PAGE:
Yet while Nichol built on Apollinaire because Apollinaire wrote what he did, returning to him and to the experience of reading him, Dugdale places themself today, after Saint-Pol-Roux. Theirs is not a direct relationship to the author or the book; it is a filling up of the space created by those who first came after him.
A symbolist poet and playwright, Saint-Pol-Roux himself came after the great waves of symbolist poets. In one anthology, he closes what Baudelaire opened. In online biographies, he comes after Mallarmé. Mallarmé the poet of the self-contained and circuitous Poésies and the exploding poem, the Coup de dés; the poet of the oeuvre ouverte, that open work that calls for a complete interpretation on the part of the reader. To come after Mallarmé, means to arrive after his recasting of poetry as experimentation, after the opening up of language and poetry (first in small packets no one could ever handle; then in a swirling explosion on the page). It means to arrive after symbolism had begun to disappear into the act of symbolizing, once there was only one possibility for something radically new.
So Dugdale does not repeat La répoétique by translating it. Instead, they repeat and recast what had followed Saint-Pol-Roux – that which had preceded and made possible André Breton’s and Louis Aragon’s writing. These two great figures of surrealism knew Saint-Pol-Roux had followed the consequences of Mallarmé’s gestures, and inscribed this lineage in their own work—Breton by a dedication to Clair de terre, Aragon by an article. But Saint-Pol-Roux did not create or open the way for surrealism; dada did. Dada, which was meant to mean everything and nothing at once, and take the need for a complete interpretation to its limit, the absence of interpretation. Dada, which lowered everything to the level of the mundane so that poetry could be found everywhere.
Dugdale’s own writing has strong dadaist characteristics. However, in repeating dada, it poses a gesture similar to the one dada undertook in its own time. Dada today must of course be queer, refuse the straightening of language and affirm it in its actions rather than in any form of discourse. Dudgale does this: there is a page fully made up of thwaps, and a whole section with big (capital!) Ds. There are constant returns to words like “whorl” and “whorld.” Language is not quite the same after reading this book, not because of any specific operation, but through the drug-like effect it creates. Dadaist books from its inaugural period can no longer quite have that same effect, given their lack of direct hold on the present and their aftereffects on current literature—which is why we always need more dada.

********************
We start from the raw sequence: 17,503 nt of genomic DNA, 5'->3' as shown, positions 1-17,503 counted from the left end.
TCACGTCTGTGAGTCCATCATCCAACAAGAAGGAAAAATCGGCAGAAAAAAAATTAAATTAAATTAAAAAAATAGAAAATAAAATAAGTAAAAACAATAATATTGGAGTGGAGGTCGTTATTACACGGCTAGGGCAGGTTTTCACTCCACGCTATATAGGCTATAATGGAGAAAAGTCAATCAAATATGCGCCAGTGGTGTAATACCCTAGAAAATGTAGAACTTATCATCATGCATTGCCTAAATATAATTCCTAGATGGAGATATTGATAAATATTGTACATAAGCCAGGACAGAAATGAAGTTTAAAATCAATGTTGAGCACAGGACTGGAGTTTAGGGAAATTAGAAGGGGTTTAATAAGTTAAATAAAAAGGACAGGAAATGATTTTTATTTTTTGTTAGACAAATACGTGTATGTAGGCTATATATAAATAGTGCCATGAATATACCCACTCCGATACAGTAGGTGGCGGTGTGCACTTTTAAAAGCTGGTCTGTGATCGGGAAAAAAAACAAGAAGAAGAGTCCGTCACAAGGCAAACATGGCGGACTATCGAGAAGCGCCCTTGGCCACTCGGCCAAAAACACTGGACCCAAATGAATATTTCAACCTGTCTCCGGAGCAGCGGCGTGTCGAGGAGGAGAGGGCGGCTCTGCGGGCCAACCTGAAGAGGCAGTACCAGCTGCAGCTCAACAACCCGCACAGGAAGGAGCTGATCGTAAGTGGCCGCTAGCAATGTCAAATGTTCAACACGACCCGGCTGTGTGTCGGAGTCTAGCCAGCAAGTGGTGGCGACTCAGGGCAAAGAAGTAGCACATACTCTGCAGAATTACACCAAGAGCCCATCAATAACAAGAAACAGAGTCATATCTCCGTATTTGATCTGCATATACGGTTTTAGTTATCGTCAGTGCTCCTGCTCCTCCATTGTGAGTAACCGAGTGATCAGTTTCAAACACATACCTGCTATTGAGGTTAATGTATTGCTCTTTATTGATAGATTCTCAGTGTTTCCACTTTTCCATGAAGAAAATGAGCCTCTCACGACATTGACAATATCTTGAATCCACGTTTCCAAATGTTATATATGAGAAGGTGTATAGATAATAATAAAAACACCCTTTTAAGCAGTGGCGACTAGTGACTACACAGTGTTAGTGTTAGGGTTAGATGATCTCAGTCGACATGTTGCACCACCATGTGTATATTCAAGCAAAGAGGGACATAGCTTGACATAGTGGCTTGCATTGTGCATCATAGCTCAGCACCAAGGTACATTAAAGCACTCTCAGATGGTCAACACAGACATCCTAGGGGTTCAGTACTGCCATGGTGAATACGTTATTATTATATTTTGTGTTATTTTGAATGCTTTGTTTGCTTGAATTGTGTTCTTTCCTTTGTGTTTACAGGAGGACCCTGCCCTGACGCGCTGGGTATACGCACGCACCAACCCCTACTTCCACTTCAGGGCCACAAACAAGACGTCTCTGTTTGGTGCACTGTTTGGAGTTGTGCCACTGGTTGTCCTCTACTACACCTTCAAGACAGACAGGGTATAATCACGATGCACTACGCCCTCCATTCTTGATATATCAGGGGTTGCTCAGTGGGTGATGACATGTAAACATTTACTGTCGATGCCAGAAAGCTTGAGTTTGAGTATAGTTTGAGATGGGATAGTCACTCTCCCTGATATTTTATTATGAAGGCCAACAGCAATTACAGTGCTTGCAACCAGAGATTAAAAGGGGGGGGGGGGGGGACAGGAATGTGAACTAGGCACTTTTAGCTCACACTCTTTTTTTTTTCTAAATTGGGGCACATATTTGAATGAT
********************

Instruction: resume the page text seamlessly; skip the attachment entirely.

And Dugdale certainly provides the dadaist counterpoint to Saint-Pol-Roux’s oeuvre totale, or Mallarmé’s oeuvre ouverte, or indeed any contemporary work that places aesthetic perfection and grandeur at the heart of its approach. I could hardly think of a book as completely distant from Christian Bök’s Xenotext, for instance, or from his approach to ‘Pataphysics. Symbols are present, but turned away from their coded meanings, placed in unlikely company, uttered in breathless lines. The Repoetic delivers poems that are just as ambitious in their refusal of straight and delineated form and thought, acutely aware of their cultural gesture, and in ceaseless and manifaceted interaction with everything that envelops and engulfs the experience of poetry in daily life.
Jérôme Melançon writes and teaches and writes and lives in oskana kâ-asastêki / Regina, SK. His third chapbook, Bridges Under the Water, was published by above/ground press in August 2023. It follows Tomorrow’s Going to Be Bright (2022) and Coup (2020), as well as his most recent poetry collection, En d’sous d’la langue (Prise de parole, 2021). He has edited books and journal issues, and keeps publishing academic articles that have nothing to do with any of this. He’s on various social media, with handles resembling @lethejerome.